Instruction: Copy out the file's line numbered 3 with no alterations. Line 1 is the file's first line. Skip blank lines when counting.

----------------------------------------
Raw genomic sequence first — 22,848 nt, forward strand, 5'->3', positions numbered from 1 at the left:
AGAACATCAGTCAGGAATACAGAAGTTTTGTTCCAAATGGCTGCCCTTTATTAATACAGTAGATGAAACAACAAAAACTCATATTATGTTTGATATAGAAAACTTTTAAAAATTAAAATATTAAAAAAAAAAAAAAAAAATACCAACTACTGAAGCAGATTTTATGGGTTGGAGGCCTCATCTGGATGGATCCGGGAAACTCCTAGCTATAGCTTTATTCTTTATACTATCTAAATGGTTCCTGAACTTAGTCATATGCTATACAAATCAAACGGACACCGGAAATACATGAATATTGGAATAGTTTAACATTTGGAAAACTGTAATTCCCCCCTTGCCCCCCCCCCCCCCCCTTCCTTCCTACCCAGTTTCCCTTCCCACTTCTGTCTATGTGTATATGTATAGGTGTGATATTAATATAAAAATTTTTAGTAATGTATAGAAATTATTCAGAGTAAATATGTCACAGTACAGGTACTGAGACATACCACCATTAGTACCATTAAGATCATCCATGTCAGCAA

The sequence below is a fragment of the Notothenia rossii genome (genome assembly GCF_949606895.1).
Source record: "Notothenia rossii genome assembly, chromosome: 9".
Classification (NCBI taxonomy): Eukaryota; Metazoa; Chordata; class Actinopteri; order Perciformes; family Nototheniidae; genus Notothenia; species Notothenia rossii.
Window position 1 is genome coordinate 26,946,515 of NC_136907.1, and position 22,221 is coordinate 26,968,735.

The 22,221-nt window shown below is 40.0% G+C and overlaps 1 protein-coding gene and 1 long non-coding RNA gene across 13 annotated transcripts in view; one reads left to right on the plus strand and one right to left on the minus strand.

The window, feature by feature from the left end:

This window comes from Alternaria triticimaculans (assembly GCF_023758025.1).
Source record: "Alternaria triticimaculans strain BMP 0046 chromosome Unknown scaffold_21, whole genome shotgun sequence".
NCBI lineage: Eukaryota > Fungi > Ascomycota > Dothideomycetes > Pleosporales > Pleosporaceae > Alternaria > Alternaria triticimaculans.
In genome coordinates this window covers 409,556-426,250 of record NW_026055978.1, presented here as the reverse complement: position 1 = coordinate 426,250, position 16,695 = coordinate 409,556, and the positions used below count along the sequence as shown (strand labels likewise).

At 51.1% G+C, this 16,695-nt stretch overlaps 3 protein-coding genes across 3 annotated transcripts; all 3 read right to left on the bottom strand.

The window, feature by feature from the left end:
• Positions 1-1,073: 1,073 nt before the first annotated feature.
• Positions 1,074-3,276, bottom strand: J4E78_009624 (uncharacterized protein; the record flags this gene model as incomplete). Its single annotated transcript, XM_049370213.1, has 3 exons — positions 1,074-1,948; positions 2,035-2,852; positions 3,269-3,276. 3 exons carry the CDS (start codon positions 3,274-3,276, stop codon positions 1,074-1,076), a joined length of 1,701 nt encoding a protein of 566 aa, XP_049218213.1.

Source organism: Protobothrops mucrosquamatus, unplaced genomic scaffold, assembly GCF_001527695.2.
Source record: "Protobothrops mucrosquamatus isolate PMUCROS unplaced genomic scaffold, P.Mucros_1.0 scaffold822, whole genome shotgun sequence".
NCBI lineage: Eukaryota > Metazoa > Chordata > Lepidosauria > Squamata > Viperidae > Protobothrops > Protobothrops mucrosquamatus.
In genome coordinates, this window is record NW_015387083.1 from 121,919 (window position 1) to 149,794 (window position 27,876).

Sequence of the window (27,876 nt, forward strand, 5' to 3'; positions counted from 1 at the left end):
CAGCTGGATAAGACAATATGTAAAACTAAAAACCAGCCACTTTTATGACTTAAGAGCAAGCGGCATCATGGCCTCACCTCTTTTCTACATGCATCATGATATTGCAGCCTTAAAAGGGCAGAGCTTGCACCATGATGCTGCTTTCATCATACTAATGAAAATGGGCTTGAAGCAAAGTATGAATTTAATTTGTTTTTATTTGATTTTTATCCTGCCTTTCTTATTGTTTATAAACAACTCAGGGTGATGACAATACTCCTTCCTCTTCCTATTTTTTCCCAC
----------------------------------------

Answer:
The sequence below is a fragment of the Notothenia rossii genome (genome assembly GCF_949606895.1).